Initiative Means Success

Evan - San Antonio, Texas
Entered on October 16, 2008
Age Group: Under 18

Planning, organization, leadership, confidence, perseverance. These traits are typically seen as what you need to win, to be the best, to succeed. While I agree that these help, I don’t think that you need them to succeed. You only need one thing to succeed – that is initiative.

But my definition of success is a bit different than the dictionary. This isn’t to say that winning a competition is not succeeding, my meaning just covers more. You don’t need to be number one, but instead you need to have learned something along the way and made yourself a better person.

My definition of initiative is also a personal opinion, but can probably be agreed upon by many. Initiative means the will and desire to do something new, hard, or different, and to push on for it, even at great cost. Even if it doesn’t work out, you’ll have learned something that made you better so that you have a better chance of succeeding later.

Now this true example could fit both definitions. A boy in Detroit finishes high school, and he and one of his siblings are the only ones in their family to do so. Neither of them goes to college, and the boy becomes a late-shift store manager at a grocery store for many years. He gets married and has two children, a boy and a girl.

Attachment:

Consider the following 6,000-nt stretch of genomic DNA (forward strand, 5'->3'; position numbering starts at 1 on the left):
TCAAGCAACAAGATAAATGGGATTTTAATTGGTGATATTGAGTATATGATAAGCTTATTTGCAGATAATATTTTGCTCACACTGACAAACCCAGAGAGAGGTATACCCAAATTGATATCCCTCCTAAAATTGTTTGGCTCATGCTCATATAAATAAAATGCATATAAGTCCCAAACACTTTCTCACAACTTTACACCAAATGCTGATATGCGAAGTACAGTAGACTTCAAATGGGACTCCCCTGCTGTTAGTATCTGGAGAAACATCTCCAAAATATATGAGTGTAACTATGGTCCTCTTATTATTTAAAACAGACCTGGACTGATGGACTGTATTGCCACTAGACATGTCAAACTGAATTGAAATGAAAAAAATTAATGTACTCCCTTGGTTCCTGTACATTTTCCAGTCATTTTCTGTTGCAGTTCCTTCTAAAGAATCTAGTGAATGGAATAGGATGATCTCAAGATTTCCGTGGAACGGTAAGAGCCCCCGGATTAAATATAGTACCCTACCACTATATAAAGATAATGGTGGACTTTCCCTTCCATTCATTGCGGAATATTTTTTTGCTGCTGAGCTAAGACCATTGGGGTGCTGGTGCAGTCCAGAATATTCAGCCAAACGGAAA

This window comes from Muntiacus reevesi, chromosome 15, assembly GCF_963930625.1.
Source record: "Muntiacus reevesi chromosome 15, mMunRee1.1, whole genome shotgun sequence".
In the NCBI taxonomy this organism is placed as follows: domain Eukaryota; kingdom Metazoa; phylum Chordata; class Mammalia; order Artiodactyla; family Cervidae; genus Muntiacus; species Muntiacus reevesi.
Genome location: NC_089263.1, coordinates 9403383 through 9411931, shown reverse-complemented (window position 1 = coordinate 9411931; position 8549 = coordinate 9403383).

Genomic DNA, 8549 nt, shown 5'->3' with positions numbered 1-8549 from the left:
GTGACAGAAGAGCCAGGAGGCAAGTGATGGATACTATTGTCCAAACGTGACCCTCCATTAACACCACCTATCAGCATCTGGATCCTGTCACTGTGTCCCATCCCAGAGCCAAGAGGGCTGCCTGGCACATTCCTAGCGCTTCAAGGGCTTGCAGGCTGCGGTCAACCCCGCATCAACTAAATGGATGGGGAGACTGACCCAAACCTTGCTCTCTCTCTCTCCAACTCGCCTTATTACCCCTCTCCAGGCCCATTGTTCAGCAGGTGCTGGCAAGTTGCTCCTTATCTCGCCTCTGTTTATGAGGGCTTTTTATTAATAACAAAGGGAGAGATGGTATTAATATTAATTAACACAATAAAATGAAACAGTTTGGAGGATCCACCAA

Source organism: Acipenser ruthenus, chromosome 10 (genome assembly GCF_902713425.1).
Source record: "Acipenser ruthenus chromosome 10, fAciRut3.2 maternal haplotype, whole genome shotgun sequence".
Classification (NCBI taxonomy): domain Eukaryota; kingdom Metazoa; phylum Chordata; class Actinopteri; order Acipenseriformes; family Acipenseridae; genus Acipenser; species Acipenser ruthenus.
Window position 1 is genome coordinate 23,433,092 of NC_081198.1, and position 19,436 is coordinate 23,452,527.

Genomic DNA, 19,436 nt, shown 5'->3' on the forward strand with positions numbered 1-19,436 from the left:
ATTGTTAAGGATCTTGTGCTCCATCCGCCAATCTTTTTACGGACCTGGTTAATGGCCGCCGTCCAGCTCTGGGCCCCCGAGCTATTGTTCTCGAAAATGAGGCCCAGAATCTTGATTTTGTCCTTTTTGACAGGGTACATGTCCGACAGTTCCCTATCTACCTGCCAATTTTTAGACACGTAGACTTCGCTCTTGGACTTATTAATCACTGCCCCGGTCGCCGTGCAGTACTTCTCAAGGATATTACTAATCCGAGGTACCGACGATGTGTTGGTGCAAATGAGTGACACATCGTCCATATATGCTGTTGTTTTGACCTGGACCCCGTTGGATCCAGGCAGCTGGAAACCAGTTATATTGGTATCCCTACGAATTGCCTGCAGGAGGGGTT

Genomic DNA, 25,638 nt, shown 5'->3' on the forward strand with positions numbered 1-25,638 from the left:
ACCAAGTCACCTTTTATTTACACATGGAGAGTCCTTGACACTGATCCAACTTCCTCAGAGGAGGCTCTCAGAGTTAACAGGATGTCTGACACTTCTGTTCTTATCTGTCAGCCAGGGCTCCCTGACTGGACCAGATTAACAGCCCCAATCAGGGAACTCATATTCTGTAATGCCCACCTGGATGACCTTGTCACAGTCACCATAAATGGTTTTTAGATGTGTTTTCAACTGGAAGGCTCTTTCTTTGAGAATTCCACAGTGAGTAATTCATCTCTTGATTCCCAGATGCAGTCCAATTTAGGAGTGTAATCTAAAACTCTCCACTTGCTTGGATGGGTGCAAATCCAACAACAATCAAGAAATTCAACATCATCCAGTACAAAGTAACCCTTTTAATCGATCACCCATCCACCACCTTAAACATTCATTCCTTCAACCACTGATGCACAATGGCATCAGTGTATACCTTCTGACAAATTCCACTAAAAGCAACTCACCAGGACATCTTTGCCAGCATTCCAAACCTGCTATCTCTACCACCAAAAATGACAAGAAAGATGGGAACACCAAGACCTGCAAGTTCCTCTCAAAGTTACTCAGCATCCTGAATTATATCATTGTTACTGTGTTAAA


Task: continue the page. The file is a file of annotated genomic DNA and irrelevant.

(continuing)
You may be a bit confused about the purpose of this story – that is because it’s not really about that man, but his son. That son eventually becomes one of the top in his class and gets accepted to Stanford University; this school year is his freshman year. The son succeeded and defied where family tradition led.

This son and his family are very close to mine because his father grew up with my father. After meeting them and hearing about this achievement, I knew that only one thing could have the main force behind this. Initiative was that force.

Now he does have other traits that helped, and is a great guy, but that initiative, in my opinion, meant success. But what about the other traits I mentioned earlier? They help, but they do not always mean success.

Everyone plans – even procrastinators plan, they just plan for the next day, over and over again.

Organization gathers what you need, but then what? Do you do anything else, or be content that your life looks nice to others?

Leaders lead others, but what are they leading towards? Are they actually getting there in a reasonable and timely fashion?

Confident people are sure of themselves, but are they only confident where they are? Can they “change their places” and still be confident enough to continue? Or is it just ego?

Perseverance is fine, but when something takes five times longer than it should, it is no longer perseverance – it becomes lack of interest mixed with inefficiency.

All of these traits have good parts, but they all need initiative to work. So they do not really mean success, because they need another piece, so to speak. I believe that piece is initiative, and it means success to me.